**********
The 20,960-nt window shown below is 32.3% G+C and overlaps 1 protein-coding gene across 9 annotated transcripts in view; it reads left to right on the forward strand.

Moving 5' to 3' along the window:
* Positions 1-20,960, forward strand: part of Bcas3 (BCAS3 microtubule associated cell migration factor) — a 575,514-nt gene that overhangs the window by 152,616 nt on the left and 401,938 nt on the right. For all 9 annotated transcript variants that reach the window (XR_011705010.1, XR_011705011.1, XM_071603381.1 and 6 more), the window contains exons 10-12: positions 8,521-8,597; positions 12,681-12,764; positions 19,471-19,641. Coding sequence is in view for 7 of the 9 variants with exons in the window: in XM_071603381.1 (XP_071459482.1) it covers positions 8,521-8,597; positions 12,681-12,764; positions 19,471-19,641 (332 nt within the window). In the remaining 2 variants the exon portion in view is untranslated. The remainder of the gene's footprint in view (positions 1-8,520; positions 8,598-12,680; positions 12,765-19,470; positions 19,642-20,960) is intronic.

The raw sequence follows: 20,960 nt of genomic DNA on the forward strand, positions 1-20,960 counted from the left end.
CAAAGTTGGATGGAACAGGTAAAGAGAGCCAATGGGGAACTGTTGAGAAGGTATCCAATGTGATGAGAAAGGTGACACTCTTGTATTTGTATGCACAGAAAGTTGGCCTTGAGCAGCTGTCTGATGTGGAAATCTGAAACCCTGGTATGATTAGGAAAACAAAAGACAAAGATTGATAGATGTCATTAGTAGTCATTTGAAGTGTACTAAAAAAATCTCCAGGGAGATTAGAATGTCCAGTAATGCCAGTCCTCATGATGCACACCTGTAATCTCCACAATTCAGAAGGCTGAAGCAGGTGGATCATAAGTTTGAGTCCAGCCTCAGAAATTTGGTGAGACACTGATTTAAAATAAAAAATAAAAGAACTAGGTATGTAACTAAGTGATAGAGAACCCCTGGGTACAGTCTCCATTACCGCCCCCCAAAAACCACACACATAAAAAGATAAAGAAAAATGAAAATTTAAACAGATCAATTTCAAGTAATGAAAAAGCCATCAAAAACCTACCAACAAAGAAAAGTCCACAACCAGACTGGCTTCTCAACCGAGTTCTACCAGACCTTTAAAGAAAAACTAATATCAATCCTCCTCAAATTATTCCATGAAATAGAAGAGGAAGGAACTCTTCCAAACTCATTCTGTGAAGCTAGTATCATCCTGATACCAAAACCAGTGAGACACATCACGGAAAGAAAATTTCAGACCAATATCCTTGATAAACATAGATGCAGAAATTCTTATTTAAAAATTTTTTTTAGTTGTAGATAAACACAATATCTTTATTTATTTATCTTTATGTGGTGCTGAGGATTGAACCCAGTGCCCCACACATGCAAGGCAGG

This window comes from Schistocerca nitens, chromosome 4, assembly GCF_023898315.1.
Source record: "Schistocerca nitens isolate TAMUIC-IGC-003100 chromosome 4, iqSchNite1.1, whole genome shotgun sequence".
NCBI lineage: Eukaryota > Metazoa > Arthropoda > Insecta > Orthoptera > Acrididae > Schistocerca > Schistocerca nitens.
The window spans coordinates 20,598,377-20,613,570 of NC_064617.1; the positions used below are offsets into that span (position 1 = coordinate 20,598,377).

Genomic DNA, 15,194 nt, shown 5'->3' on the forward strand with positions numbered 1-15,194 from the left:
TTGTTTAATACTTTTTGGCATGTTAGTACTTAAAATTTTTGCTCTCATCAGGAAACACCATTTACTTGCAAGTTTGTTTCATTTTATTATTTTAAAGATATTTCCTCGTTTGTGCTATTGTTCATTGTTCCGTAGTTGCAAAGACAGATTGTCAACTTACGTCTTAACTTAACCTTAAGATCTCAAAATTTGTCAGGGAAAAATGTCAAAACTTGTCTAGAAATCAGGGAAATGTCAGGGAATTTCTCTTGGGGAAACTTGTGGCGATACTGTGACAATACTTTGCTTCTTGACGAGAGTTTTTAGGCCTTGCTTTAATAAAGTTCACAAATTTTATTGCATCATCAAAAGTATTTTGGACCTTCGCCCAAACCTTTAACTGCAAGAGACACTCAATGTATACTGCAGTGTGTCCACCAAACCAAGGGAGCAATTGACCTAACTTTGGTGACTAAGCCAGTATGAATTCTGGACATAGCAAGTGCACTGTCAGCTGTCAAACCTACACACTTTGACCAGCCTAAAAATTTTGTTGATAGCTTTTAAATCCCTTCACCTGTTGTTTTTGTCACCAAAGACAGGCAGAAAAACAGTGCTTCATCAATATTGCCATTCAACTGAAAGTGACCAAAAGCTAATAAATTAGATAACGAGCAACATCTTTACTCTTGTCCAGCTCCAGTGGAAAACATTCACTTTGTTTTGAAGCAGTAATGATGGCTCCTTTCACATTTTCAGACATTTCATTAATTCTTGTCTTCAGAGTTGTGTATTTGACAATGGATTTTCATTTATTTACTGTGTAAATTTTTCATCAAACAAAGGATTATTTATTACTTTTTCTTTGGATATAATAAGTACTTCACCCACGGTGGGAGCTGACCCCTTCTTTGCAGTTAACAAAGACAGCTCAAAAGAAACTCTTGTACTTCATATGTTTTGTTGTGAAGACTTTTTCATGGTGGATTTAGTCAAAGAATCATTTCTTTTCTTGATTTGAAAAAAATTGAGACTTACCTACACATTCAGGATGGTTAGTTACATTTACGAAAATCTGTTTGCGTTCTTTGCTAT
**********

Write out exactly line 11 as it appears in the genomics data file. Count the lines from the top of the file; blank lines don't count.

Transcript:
TTGTTTAATACTTTTTGGCATGTTAGTACTTAAAATTTTTGCTCTCATCAGGAAACACCATTTACTTGCAAGTTTGTTTCATTTTATTATTTTAAAGATATTTCCTCGTTTGTGCTATTGTTCATTGTTCCGTAGTTGCAAAGACAGATTGTCAACTTACGTCTTAACTTAACCTTAAGATCTCAAAATTTGTCAGGGAAAAATGTCAAAACTTGTCTAGAAATCAGGGAAATGTCAGGGAATTTCTCTTGGGGAAACTTGTGGCGATACTGTGACAATACTTTGCTTCTTGACGAGAGTTTTTAGGCCTTGCTTTAATAAAGTTCACAAATTTTATTGCATCATCAAAAGTATTTTGGACCTTCGCCCAAACCTTTAACTGCAAGAGACACTCAATGTATACTGCAGTGTGTCCACCAAACCAAGGGAGCAATTGACCTAACTTTGGTGACTAAGCCAGTATGAATTCTGGACATAGCAAGTGCACTGTCAGCTGTCAAACCTACACACTTTGACCAGCCTAAAAATTTTGTTGATAGCTTTTAAATCCCTTCACCTGTTGTTTTTGTCACCAAAGACAGGCAGAAAAACAGTGCTTCATCAATATTGCCATTCAACTGAAAGTGACCAAAAGCTAATAAATTAGATAACGAGCAACATCTTTACTCTTGTCCAGCTCCAGTGGAAAACATTCACTTTGTTTTGAAGCAGTAATGATGGCTCCTTTCACATTTTCAGACATTTCATTAATTCTTGTCTTCAGAGTTGTGTATTTGACAATGGATTTTCATTTATTTACTGTGTAAATTTTTCATCAAACAAAGGATTATTTATTACTTTTTCTTTGGATATAATAAGTACTTCACCCACGGTGGGAGCTGACCCCTTCTTTGCAGTTAACAAAGACAGCTCAAAAGAAACTCTTGTACTTCATATGTTTTGTTGTGAAGACTTTTTCATGGTGGATTTAGTCAAAGAATCATTTCTTTTCTTGATTTGAAAAAAATTGAGACTTACCTACACATTCAGGATGGTTAGTTACATTTACGAAAATCTGTTTGCGTTCTTTGCTAT